Canada's Economic Response to COVID-19
Canada's response to COVID-19 can be viewed here.
United States Consolidated Appropriations Act, 2021
Stimulus Payments - Additional 2020 Recovery Rebates for Individuals
As part of the massive Consolidated Appropriations Act, 2021, Congress has included another round of stimulus payments. Eligible individuals will receive $600 ($1,200 for joint filers) plus $600 for each dependent child.
Similar to the stimulus payment under the CARES Act, the amount of each payment is phased out by $5 for every $100 in excess of a threshold amount. This threshold amount is based upon 2019 adjusted gross income. The phaseout begins at $75,000 for single filers, $112,500 for heads of households, and $150,000 for joint filers. Thus, the payments are completely phased out for single filers with 2019 adjusted gross income over $99,000, heads of household with $136,500, and joint filers with $198,000.
In order to be eligible for a stimulus payment, the individual must not be:
-a nonresident alien,
-able to be claimed as a dependent on another taxpayer’s return,
-an estate or trust, and
-must have included a Social Security number for both the taxpayer, the taxpayer’s spouse, and eligible children (or an adoption taxpayer identification number, where appropriate).
The advance credit is based on the adjusted gross income reported and the qualifying children claimed on the eligible individual’s 2019 return. The IRS will make the payment via electronic funds transfer to the bank account that the payee authorized, on or after January 1, 2019, for the delivery of a refund,or payment of taxes. However, if an individual has not filed a 2019 return by the time the payments are determined, the payment is based on information provided by the Social Security Administration, Railroad Retirement Board, or Secretary of Veterans Affairs for calendar year 2019.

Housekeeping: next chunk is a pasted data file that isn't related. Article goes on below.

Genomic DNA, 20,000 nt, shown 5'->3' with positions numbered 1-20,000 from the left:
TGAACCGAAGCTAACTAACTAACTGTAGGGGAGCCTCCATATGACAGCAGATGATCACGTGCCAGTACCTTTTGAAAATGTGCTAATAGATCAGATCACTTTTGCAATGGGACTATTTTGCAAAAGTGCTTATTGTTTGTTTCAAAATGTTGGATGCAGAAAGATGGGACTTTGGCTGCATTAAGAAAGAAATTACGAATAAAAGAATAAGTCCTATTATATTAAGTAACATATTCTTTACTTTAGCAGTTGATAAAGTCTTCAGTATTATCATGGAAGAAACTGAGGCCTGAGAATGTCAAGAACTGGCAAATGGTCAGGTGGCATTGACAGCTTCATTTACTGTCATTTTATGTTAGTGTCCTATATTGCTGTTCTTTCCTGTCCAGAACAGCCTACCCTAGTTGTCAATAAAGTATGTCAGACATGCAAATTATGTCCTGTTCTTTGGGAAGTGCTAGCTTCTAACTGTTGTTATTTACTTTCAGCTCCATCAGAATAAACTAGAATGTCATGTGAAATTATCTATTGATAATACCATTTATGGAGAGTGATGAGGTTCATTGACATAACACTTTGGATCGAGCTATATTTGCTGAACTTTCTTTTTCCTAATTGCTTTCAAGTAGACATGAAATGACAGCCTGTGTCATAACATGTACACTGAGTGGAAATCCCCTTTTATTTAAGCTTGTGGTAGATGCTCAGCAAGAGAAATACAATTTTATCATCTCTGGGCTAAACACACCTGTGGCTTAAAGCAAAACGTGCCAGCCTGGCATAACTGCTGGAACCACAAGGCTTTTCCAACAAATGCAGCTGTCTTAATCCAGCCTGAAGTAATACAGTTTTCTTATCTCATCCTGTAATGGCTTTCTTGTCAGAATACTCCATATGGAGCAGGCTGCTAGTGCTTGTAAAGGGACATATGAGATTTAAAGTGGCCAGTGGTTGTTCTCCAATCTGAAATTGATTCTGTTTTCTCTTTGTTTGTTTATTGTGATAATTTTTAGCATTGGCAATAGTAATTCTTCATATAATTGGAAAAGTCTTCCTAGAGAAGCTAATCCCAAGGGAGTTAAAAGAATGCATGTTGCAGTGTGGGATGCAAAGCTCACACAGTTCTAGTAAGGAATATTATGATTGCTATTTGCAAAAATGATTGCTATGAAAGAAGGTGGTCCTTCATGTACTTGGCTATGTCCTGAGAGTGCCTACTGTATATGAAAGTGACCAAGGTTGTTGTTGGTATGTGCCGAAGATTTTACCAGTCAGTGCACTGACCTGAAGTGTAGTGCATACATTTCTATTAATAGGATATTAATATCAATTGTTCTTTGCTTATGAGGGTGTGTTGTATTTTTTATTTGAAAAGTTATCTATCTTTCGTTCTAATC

As soon as practicable after the IRS distributes any payment to an eligible taxpayer, the IRS will send a notice by mail to the taxpayer’s last known address. The notice will indicate the method by which the payment was made, the amount of the payment, and a phone number to contact at the IRS to report any failure to receive such payment.
Payment Protection Program (PPP) Loans - for those who have not yet applied for forgiveness:
- More expenses are eligible for forgiveness (must still meet the guidelines of 60% or more of funds must be used for payroll, only up to 40% for non-payroll expenses):
- Covered operations expenditures such as software, human resources, and various accounting operations,
- Covered property damage costs incurred as a result of looting or vandalism not covered by insurance,
- Covered supplier cost that are essential to the operations of the business incurred during the covered period, or
- Covered worker protection which covers the costs of complying with sanitation standards, social distancing, or other worker and/or customer safety requirements.
- Any covered period which begins when the funds are received to any period between 8 and 24 weeks.
- Streamlined forgiveness for borrowers under $150,000
Second round of PPP Loans (§7(a)(37) of the Small Business Act) – expands the program and some business may be eligible for both PPP loans:
- Fewer than 300 employees,
- Must have been in operation as of February 15, 2020,
- Experienced a 25% drop in gross receipts in comparison to the same quarter in 2019,
- The maximum loan amount is $2 million,
- The allocation of at least 60% on payroll costs and no more than 40% on non-payroll costs remains,
- Eligible for the Employee Retention Credit, however, the same wages used for the credit are not eligible for PPP loan forgiveness,
- The final forgiveness amount will not be reduced by the EIDL grant monies received, and
- Expenses paid with the EIDL grant monies will remain deductible (and additionally, tax basis and other attributes of the borrower’s assets will not be reduced).
Forgiveness of the PPP Loans – deductions are now allowed for expenses paid with the proceeds of a forgiven PPP loan which is retroactive to the date of enactment of the CARES Act.
Employee Payroll Tax Deferral – the repayment period for those employees who deferred the payment of the 6.2% Social Security tax has been extended to December 31, 2021 (from the original due date of April 30, 2021).